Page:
BCCAs: Procurement and Supply Chain Lessons From Weight Lifting Supplements (Part 5)

Have you ever noticed there’s an awful lot of “fails” going on at the gym recently? The video below is both depressing and humorous at the same time. But it serves those CrossFitters right — wussies. (They should hit a real gym and pump some real iron.)

 

 

Now onto business. As we continue our series on ways to “pump” procurement and supply chain based on lessons learned from weight lifting substances, we come to a rather pedestrian ingredient in many higher-end protein and other supplements today: branched-chain amino acids (BCAA ). Incidentally, if you missed the previous installments in the series, be sure to see them in all their ripped glory: introduction, Ultimate Orange, Diuretic Pills and Creatine.

 

Of 20 amino acids in human body, 3 are considered BCAAs. Here’s the way a trainer explained it to us back in the day: think of BCAA as a fast-speed train or targeted delivery mechanism of vital nutrients to each individual muscle cells before, during and after workouts.

 

Without BCAA, your body still gets the nutrients from food intake, but it’s slow and spreads out all over the place. The result of using BCAA’s is that you add fuel to the furnace before and during the workout — it actually increases metabolism as well — and you recover faster after a weight workout. Coincidentally, Jason, as the runner of the two of us, also takes a vegan protein powder with BCAAs after long runs. Many endurance athletes do, it turns out — it’s not just for meatheads.

 

Safety questions aside, we think BCAAs are safe. But don’t take the opinion of two moderately ripped — in our dreams — nincompoops like us on face value. Consult a professional!

 

Still, we can’t help but think of a better comparison to procurement and supply chain strategies than targeted supplier relationship management, performance and development programs. Like the appropriate use of BCAAs for all types of “workouts,” engaging and building relationships with suppliers can help in a range of expected (and unexpected) ways. These include:

<ul>

<li>Improving overall supplier performance metrics (on-time performance, quality, responsiveness to corrective action requests, etc.)</ul>

<li>Joint cost reduction opportunities</ul>

<li>Working capital reduction (e.g., through better inventory planning)</ul>

<li>Contribution to innovation</ul>

</ul>

 

So, what are you waiting for? Head on out and stuff your own procurement and supply chain stocking with some BCAA supplier development equivalents. And don’t believe for a second this guy is a posterchild for BCAAs.

 

 

At least one of us is smarter than he is. Both in the gym and defending operations strategies in front of a management team or board of directors. But as for the other one … (yes, that really is Jason).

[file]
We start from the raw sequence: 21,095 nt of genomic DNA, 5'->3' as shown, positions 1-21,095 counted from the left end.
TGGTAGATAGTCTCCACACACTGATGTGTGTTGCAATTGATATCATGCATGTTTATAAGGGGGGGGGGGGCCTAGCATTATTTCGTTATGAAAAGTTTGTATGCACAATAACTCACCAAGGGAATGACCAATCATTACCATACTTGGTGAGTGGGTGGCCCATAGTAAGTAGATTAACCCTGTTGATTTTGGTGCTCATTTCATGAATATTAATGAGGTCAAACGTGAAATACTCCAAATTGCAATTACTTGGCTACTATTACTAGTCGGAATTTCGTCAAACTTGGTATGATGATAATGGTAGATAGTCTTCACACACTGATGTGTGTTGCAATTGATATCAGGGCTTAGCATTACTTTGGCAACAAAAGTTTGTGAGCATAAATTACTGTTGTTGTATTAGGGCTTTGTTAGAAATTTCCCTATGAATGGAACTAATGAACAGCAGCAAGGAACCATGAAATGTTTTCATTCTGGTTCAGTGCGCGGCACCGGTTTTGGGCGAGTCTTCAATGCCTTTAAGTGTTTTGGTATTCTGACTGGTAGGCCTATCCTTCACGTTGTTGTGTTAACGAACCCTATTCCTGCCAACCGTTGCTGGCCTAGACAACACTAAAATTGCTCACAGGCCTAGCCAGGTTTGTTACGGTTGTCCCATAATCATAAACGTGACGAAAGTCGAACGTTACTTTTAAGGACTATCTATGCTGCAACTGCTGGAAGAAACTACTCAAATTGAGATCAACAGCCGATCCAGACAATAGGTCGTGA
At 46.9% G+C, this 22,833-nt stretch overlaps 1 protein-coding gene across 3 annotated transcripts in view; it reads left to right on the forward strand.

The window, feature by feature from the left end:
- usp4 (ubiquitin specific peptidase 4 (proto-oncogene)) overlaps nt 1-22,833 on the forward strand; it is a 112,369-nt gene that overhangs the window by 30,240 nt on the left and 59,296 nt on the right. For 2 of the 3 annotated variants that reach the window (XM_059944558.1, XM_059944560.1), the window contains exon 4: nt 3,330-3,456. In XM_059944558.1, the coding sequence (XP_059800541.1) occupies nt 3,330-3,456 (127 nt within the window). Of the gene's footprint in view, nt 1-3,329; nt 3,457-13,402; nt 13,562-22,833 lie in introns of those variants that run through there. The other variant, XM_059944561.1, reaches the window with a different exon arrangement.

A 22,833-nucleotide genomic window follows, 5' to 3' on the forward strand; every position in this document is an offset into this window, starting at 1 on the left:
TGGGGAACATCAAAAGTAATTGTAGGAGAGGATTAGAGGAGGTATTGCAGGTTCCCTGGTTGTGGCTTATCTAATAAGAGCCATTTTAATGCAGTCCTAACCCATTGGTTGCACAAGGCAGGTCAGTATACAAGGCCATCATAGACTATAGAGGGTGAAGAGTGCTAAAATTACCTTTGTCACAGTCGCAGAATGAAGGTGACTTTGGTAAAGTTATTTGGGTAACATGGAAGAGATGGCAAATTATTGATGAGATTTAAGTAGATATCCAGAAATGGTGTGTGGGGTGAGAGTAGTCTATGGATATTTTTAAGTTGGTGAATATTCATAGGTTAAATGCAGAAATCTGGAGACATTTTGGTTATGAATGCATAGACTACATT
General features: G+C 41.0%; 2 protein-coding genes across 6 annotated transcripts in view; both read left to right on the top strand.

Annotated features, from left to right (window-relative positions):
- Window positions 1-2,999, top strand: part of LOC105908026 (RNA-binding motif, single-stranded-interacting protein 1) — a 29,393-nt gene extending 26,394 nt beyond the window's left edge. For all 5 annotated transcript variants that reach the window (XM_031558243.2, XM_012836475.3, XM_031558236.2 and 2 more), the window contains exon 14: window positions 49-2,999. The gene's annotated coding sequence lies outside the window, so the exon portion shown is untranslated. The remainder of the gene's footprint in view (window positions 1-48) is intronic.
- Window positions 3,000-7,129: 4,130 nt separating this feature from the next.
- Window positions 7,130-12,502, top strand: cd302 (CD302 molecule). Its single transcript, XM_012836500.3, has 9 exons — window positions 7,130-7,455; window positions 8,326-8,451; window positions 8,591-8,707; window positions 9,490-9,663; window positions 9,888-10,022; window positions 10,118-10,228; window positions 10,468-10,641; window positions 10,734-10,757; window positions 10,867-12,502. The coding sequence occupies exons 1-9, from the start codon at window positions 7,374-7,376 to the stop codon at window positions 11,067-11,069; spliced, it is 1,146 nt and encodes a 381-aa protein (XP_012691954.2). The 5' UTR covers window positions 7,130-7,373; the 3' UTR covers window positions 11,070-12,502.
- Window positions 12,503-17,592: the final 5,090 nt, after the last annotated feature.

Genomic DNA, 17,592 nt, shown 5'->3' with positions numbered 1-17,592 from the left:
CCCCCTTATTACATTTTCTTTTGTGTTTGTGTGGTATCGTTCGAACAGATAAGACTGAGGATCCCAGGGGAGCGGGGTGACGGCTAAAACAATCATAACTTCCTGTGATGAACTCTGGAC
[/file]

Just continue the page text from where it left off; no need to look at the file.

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Procurement and Supply Chain Lessons From Weight Lifting Supplements: Creatine (part 4)

Jason Busch and Richard Lee

As we continue our series comparing weight lifting supplements to procurement and supply chain strategies, we take a happier turn from our last installment on diuretic pills. (See also the previous Ultimate Orange and introductory posts on the topic.) Today we come to creatine, a weight lifting supplement Richard succinctly describes as a miracle: “this stuff is absolutely G-D-sent.”

Richard equates a scoop of creatine with a good, 12 ounce steak — with all of the benefits of pure protein extract without the downside, such as fat or cholesterol. Of course, chiming in here as the vegan of the two of us, I might suggest another benefit, as well: creatine, at least when the formulation does not include other substances, is not animal-based.

Our body naturally creates creatine, but by taking an artificial dose, you recover faster. Specifically, it enables more blood to pump to recovering muscle cells, which in turn creates a virtuous cycle. Since repaired muscle cells possess greater increases in volume/capacity than prior to the “tear down” process, they retain glucose (or glycogen) longer. This means you don’t have that depleted feeling after a kickass workout, which helps you get back in the gym the very next day versus taking a day or two off afterwards. (Or weeks, as we’re already getting lazy around the holidays.)

We’ve not seen any clinical studies on long-term, adverse reactions or health risks from creatine, but don’t take our word for it at face value. (We’re just amateurs at this thing, after all.) Still, it definitely appears safer than the other supplements we’ve covered so far. But consult a professional trainer, doctor or dietician before trying it.

<h2>Procurement Connection</h2>